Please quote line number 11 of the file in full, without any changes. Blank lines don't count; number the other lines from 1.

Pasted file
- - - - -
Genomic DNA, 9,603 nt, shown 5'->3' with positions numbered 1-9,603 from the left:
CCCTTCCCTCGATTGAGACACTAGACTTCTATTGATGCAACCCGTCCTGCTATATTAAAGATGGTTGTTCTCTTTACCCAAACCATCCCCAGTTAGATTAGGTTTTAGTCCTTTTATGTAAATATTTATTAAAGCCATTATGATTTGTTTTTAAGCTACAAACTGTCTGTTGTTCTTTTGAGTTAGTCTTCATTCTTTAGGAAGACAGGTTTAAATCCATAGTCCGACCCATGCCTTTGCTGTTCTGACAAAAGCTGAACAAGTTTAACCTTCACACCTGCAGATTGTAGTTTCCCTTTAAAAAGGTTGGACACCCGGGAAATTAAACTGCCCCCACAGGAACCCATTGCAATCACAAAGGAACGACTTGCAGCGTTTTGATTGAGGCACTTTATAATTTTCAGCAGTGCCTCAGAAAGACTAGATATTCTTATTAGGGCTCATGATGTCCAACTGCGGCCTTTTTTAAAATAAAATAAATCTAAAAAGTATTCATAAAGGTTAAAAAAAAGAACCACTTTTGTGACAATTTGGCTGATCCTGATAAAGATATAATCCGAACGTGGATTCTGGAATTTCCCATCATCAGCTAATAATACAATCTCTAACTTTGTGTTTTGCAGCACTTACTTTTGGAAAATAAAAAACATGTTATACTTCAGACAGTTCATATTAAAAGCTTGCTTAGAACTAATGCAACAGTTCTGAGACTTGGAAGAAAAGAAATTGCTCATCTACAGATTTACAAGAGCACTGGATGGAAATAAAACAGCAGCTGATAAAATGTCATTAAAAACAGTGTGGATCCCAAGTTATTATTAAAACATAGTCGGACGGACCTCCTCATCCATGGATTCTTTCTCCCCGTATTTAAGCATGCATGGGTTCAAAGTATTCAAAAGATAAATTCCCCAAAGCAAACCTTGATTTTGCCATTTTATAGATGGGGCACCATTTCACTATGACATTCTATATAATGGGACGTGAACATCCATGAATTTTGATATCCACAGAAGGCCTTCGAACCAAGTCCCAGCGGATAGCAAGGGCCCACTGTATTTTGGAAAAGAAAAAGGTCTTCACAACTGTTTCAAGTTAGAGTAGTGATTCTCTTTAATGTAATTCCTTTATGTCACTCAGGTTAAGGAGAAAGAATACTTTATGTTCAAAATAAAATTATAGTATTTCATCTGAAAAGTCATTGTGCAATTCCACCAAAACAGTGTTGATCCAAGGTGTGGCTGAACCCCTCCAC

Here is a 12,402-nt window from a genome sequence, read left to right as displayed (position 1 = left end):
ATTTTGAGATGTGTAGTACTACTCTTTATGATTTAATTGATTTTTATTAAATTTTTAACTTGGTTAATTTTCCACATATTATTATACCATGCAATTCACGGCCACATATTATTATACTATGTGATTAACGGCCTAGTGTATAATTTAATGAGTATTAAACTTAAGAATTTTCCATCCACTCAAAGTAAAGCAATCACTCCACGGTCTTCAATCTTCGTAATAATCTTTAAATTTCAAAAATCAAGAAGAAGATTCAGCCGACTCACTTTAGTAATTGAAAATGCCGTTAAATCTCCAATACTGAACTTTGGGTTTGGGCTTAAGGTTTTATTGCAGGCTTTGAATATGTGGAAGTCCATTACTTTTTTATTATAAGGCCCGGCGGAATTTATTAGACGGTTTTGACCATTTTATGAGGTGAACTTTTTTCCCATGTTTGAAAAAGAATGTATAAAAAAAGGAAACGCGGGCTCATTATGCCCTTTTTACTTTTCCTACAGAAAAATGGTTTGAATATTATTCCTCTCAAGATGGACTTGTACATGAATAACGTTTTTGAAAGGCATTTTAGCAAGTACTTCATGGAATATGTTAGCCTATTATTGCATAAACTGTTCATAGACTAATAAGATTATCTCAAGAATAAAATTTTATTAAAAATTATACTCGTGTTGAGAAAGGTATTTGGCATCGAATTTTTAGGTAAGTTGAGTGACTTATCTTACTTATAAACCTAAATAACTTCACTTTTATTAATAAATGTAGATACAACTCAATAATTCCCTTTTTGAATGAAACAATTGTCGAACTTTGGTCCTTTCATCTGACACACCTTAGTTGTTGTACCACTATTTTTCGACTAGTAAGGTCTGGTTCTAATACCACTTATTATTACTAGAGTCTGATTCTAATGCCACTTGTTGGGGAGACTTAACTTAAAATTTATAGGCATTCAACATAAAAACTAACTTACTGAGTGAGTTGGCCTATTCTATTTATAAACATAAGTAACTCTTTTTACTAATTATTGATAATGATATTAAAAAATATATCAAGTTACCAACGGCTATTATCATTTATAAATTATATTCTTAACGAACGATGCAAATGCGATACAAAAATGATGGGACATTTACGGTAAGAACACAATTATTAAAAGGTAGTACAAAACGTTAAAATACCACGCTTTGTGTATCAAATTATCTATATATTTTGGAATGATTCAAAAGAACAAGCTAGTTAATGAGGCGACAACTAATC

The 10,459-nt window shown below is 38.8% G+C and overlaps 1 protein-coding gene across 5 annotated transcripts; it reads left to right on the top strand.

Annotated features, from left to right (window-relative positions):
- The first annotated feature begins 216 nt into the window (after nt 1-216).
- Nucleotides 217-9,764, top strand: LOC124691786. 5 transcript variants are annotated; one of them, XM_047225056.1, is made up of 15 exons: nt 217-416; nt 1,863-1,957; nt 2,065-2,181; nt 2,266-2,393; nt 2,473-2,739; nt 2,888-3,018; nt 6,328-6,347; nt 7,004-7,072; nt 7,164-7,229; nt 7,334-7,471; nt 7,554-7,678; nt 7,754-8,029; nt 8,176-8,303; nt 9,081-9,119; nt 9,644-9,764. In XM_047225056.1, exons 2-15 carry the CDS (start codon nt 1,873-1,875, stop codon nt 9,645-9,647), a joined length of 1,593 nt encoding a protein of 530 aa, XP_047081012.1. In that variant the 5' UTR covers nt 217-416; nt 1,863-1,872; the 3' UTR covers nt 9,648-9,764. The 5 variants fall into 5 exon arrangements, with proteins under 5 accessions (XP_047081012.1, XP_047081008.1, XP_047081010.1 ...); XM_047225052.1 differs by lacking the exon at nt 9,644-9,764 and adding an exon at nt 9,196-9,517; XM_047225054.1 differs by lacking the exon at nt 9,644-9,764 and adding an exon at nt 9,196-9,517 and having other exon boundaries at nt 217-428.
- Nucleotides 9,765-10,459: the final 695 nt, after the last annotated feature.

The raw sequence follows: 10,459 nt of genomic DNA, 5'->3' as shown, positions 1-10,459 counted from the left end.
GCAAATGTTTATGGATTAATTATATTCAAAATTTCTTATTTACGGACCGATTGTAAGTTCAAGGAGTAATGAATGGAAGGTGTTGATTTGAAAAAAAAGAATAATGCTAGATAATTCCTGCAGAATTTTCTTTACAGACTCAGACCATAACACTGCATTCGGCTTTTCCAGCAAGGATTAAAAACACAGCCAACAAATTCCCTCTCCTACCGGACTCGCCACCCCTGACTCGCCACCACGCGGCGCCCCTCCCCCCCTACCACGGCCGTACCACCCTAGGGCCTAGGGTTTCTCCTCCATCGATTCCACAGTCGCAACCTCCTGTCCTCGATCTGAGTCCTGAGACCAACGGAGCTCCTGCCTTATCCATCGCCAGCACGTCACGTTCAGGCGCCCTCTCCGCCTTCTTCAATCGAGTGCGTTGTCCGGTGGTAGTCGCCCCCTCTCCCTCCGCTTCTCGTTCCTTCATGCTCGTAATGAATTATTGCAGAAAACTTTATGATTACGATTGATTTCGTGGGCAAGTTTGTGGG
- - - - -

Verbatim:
GCAAATGTTTATGGATTAATTATATTCAAAATTTCTTATTTACGGACCGATTGTAAGTTCAAGGAGTAATGAATGGAAGGTGTTGATTTGAAAAAAAAGAATAATGCTAGATAATTCCTGCAGAATTTTCTTTACAGACTCAGACCATAACACTGCATTCGGCTTTTCCAGCAAGGATTAAAAACACAGCCAACAAATTCCCTCTCCTACCGGACTCGCCACCCCTGACTCGCCACCACGCGGCGCCCCTCCCCCCCTACCACGGCCGTACCACCCTAGGGCCTAGGGTTTCTCCTCCATCGATTCCACAGTCGCAACCTCCTGTCCTCGATCTGAGTCCTGAGACCAACGGAGCTCCTGCCTTATCCATCGCCAGCACGTCACGTTCAGGCGCCCTCTCCGCCTTCTTCAATCGAGTGCGTTGTCCGGTGGTAGTCGCCCCCTCTCCCTCCGCTTCTCGTTCCTTCATGCTCGTAATGAATTATTGCAGAAAACTTTATGATTACGATTGATTTCGTGGGCAAGTTTGTGGG